Should You Respond to a Reservation of Rights Letter?

An organization buys insurance to transfer certain types of risks (depending on the policies purchased). If a covered event occurs that results in a loss, you submit a claim and get paid. Simple, right? That’s how it would seem, but many experienced risk managers know it doesn’t always go that smoothly.

A recent RIMS Executive Report discusses one of the most common instances when things don’t go according to plan, and the insurer sends along some unpleasant surprises. In “A Risk Manager’s Guide to Reservation of Rights,” we learn how an insurer protest against paying a claim is commonly initiated and communicated: the dreaded reservation of rights letter.

In case you’ve never had the pleasure of receiving one, a reservation of rights letter is “a notice that the insurer has reserved its rights to either limit or deny coverage for the claim, based on the terms and conditions of the policy or information uncovered in an investigation of the claim itself.” In other words, these legal notices can become hurdles for an organization trying to realize the value of the insurance it has purchased.

Many risk managers do nothing when they receive this letter—they assume that the insurer will act in good faith and everything will work out. The authors of the RIMS Executive Report, however, strongly encourage a more active response. At the very least, the risk manager should compare the wording of the letter to the insurance policy language in question, as well as draft a response to the letter. The authors state: “Generally, there is no requirement that a policyholder respond to an insurer’s reservation of rights letter, disagreeing with the reservation or the bases thereof. However, it is highly recommended that the policyholder do so.”

A response letter might look something like this:
In some cases, a well thought-out response can save an organization a large amount of money. A good example is the common insurer-proposed reservation to recover defense costs spent on defending a policyholder if the insurer determines at a later date that it did not, in fact, have a responsibility to defend. In order to reject this reservation and the big legal bills that could come with it down the road, many jurisdictions in the United States require that the insured respond to the reservation of rights letter and specifically disagree with this detail.

According to the authors: “Receipt of a reservation of rights notice should prompt a review by risk managers…leading to an informed decision and deliberate action: whether to accept the insurer’s interpretation of the coverage and defense obligations, or respond with a reservation of its own rights. If not, unexpected and unintended consequences may result.”

The report also includes more in-depth information on obligatory communications, the use of tolling agreements and conflicts of interest that arise in these situations. In a reservation of rights situation, there can be some tricky territory to navigate. For example, insureds are almost always contractually obligated to cooperate with the insurer’s investigation and defense of claims. Failure to communicate or cooperate with these efforts can be a breach of contract and result in loss of coverage. It is important for the insured (i.e., the risk manager) to “understand its obligations in the claims management and settlement process, and the continuing obliga­tions when a reservation of rights notification is issued.”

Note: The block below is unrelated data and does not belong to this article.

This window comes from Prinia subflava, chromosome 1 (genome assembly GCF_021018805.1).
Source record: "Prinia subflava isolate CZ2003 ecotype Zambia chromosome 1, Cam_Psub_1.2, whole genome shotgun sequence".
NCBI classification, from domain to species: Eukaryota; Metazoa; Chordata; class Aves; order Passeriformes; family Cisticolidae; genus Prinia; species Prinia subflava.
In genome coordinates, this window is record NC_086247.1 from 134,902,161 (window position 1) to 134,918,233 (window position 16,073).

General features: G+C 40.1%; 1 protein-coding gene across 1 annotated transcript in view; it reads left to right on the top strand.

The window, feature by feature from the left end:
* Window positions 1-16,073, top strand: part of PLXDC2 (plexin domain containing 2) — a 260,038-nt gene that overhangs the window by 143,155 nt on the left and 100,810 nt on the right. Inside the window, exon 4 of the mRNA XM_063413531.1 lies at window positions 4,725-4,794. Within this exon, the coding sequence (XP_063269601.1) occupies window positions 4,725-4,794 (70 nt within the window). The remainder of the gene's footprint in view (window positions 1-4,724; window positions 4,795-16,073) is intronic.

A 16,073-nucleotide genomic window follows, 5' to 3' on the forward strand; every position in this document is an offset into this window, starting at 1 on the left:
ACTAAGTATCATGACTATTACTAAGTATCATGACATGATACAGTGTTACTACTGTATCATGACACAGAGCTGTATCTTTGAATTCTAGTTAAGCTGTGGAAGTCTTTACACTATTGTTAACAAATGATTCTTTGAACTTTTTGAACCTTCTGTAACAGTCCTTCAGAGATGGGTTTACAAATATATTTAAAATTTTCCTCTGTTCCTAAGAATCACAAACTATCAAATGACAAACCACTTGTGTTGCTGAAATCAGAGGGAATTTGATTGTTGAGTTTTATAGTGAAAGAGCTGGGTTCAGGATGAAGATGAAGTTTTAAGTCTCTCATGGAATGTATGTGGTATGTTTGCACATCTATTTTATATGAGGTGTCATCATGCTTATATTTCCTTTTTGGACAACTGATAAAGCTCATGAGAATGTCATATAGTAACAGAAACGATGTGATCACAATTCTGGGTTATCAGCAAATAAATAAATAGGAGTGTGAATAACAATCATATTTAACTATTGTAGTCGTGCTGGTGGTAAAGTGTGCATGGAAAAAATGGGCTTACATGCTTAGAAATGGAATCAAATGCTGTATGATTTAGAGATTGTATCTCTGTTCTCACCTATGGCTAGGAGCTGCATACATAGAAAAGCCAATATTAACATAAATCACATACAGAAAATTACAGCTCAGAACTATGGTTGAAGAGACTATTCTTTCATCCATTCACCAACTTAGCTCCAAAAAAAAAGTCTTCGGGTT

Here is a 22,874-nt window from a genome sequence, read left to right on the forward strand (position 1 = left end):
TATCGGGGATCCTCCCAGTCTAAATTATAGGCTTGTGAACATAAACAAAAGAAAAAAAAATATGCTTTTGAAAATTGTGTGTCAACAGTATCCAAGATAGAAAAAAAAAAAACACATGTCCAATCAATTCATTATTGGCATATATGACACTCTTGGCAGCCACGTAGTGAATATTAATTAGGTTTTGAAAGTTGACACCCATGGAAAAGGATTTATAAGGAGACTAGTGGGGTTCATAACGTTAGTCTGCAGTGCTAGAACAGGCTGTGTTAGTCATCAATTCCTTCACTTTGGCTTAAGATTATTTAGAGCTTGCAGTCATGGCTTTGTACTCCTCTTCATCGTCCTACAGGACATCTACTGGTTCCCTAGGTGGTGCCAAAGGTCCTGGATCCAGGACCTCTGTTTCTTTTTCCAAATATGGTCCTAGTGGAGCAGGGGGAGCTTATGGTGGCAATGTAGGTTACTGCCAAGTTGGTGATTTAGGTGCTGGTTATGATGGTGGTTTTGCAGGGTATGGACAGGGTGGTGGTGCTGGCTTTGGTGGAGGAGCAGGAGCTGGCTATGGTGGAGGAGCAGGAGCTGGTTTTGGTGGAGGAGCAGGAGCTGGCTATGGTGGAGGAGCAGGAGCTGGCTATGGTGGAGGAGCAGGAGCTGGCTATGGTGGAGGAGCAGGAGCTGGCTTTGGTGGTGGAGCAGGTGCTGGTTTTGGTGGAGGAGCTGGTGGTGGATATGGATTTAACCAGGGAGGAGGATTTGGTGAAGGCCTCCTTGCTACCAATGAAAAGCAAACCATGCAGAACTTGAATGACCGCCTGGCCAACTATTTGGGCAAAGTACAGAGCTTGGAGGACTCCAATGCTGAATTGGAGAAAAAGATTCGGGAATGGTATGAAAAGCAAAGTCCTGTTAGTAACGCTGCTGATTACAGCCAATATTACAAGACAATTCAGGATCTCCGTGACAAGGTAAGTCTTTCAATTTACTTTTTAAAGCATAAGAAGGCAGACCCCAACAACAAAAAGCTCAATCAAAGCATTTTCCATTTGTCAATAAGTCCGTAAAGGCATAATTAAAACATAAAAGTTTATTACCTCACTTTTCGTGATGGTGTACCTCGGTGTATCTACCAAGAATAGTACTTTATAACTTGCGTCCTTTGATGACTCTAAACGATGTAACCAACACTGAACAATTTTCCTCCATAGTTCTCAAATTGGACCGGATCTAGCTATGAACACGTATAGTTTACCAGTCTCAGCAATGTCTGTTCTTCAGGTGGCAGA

The balancing act is that “Insureds need to continue cooperating…regardless of any coverage disputes, to preserve the continuity of claim management as well as meet the policy obligation.”

As the coordinator between functional areas and the in-house risk expert, risk professionals have an important role in all of these stages.

Risk Landscape: Coverage Trends to Watch

Being aware of your company’s new and changing risks is critical for sound risk management. As the year progresses, we have identified growing risks facing
companies, and their directors and officers, that are likely to impact policyholders. These risks include cybersecurity, Telephone Consumer Protection Act (TCPA) lawsuits, drones, wage and hour lawsuits and food recalls. The risks and issues to watch out for are expanded below:

Cybersecurity

Cyberattacks against businesses doubled in 2015 and are expected to continue to increase as attackers become even more sophisticated. Watch out for:

Phishing scams and social engineering fraud. In social engineering scams, hackers utilize phishing, purporting to be legitimate employees or third parties try to trick businesses into wiring funds or allow access to their systems. Although many businesses have crime insurance that covers “computer systems fraud,” ambiguous provisions or liability limits may restrict coverage. SomCompliancee courts have held that fraud coverage applies only when intrusions are unauthorized, but not when an unwitting employee falls prey to an online scam.

Data breaches. Companies should also be conscious about their coverage for data breaches, which increasingly present significant exposures. Insurers often contest whether data breaches constitute “publication” of private information, and, if so, whether an insurer’s duty to defend applies. This is particularly important as the storage of consumer data is a lynchpin of many businesses’ operations and marketing.
Businesses need to ensure that their commercial insurance policies adequately cover their business risks and consider purchasing dedicated cyber policies.

Coverage for TCPA claims

Certain efforts to engage with consumers may come at a steep cost. Under the Telephone Consumer Protection Act (TCPA), businesses that send unsolicited faxes, voice calls or text messages to consumers may be held liable for at least $500 per violation.